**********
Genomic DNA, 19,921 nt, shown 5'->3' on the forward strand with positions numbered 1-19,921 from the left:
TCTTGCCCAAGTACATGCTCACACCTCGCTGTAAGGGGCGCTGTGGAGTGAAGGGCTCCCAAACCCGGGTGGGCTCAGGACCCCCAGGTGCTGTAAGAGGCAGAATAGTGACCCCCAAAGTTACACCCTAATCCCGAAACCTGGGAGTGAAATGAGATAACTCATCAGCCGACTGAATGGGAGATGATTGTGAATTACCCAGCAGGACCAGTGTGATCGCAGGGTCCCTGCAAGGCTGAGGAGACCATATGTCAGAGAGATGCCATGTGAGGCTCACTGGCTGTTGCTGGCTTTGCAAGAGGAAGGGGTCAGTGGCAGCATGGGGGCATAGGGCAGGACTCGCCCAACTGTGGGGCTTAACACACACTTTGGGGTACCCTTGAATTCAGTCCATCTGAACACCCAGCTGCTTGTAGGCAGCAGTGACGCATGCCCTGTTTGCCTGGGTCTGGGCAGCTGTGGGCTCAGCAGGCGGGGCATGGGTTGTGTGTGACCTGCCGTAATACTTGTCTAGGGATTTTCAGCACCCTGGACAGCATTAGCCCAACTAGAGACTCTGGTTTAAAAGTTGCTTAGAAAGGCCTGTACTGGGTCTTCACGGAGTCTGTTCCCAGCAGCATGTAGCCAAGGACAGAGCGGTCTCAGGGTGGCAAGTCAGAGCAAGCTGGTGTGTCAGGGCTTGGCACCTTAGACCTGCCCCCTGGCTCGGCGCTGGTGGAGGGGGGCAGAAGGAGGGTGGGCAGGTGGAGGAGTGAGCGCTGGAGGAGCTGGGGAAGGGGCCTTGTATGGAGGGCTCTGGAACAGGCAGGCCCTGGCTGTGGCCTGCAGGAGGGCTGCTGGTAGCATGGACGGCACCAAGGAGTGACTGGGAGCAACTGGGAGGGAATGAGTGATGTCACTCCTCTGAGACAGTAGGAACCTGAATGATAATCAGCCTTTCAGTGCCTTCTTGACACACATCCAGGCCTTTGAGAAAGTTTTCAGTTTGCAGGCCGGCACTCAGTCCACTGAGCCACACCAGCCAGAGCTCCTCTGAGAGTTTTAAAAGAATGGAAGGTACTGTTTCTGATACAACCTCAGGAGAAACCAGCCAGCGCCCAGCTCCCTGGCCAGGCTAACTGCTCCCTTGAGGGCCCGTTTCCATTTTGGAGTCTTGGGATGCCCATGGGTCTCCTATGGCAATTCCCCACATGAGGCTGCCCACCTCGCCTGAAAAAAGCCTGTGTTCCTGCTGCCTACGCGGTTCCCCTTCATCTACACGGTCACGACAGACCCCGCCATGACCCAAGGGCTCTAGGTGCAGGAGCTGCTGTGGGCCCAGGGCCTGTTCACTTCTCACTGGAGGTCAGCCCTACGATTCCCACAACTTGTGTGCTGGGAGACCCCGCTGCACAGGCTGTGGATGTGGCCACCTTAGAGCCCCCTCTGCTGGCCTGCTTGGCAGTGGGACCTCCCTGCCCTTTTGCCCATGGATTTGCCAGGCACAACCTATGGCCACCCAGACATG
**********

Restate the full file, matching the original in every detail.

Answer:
Genomic DNA, 19,921 nt, shown 5'->3' on the forward strand with positions numbered 1-19,921 from the left:
TCTTGCCCAAGTACATGCTCACACCTCGCTGTAAGGGGCGCTGTGGAGTGAAGGGCTCCCAAACCCGGGTGGGCTCAGGACCCCCAGGTGCTGTAAGAGGCAGAATAGTGACCCCCAAAGTTACACCCTAATCCCGAAACCTGGGAGTGAAATGAGATAACTCATCAGCCGACTGAATGGGAGATGATTGTGAATTACCCAGCAGGACCAGTGTGATCGCAGGGTCCCTGCAAGGCTGAGGAGACCATATGTCAGAGAGATGCCATGTGAGGCTCACTGGCTGTTGCTGGCTTTGCAAGAGGAAGGGGTCAGTGGCAGCATGGGGGCATAGGGCAGGACTCGCCCAACTGTGGGGCTTAACACACACTTTGGGGTACCCTTGAATTCAGTCCATCTGAACACCCAGCTGCTTGTAGGCAGCAGTGACGCATGCCCTGTTTGCCTGGGTCTGGGCAGCTGTGGGCTCAGCAGGCGGGGCATGGGTTGTGTGTGACCTGCCGTAATACTTGTCTAGGGATTTTCAGCACCCTGGACAGCATTAGCCCAACTAGAGACTCTGGTTTAAAAGTTGCTTAGAAAGGCCTGTACTGGGTCTTCACGGAGTCTGTTCCCAGCAGCATGTAGCCAAGGACAGAGCGGTCTCAGGGTGGCAAGTCAGAGCAAGCTGGTGTGTCAGGGCTTGGCACCTTAGACCTGCCCCCTGGCTCGGCGCTGGTGGAGGGGGGCAGAAGGAGGGTGGGCAGGTGGAGGAGTGAGCGCTGGAGGAGCTGGGGAAGGGGCCTTGTATGGAGGGCTCTGGAACAGGCAGGCCCTGGCTGTGGCCTGCAGGAGGGCTGCTGGTAGCATGGACGGCACCAAGGAGTGACTGGGAGCAACTGGGAGGGAATGAGTGATGTCACTCCTCTGAGACAGTAGGAACCTGAATGATAATCAGCCTTTCAGTGCCTTCTTGACACACATCCAGGCCTTTGAGAAAGTTTTCAGTTTGCAGGCCGGCACTCAGTCCACTGAGCCACACCAGCCAGAGCTCCTCTGAGAGTTTTAAAAGAATGGAAGGTACTGTTTCTGATACAACCTCAGGAGAAACCAGCCAGCGCCCAGCTCCCTGGCCAGGCTAACTGCTCCCTTGAGGGCCCGTTTCCATTTTGGAGTCTTGGGATGCCCATGGGTCTCCTATGGCAATTCCCCACATGAGGCTGCCCACCTCGCCTGAAAAAAGCCTGTGTTCCTGCTGCCTACGCGGTTCCCCTTCATCTACACGGTCACGACAGACCCCGCCATGACCCAAGGGCTCTAGGTGCAGGAGCTGCTGTGGGCCCAGGGCCTGTTCACTTCTCACTGGAGGTCAGCCCTACGATTCCCACAACTTGTGTGCTGGGAGACCCCGCTGCACAGGCTGTGGATGTGGCCACCTTAGAGCCCCCTCTGCTGGCCTGCTTGGCAGTGGGACCTCCCTGCCCTTTTGCCCATGGATTTGCCAGGCACAACCTATGGCCACCCAGACATG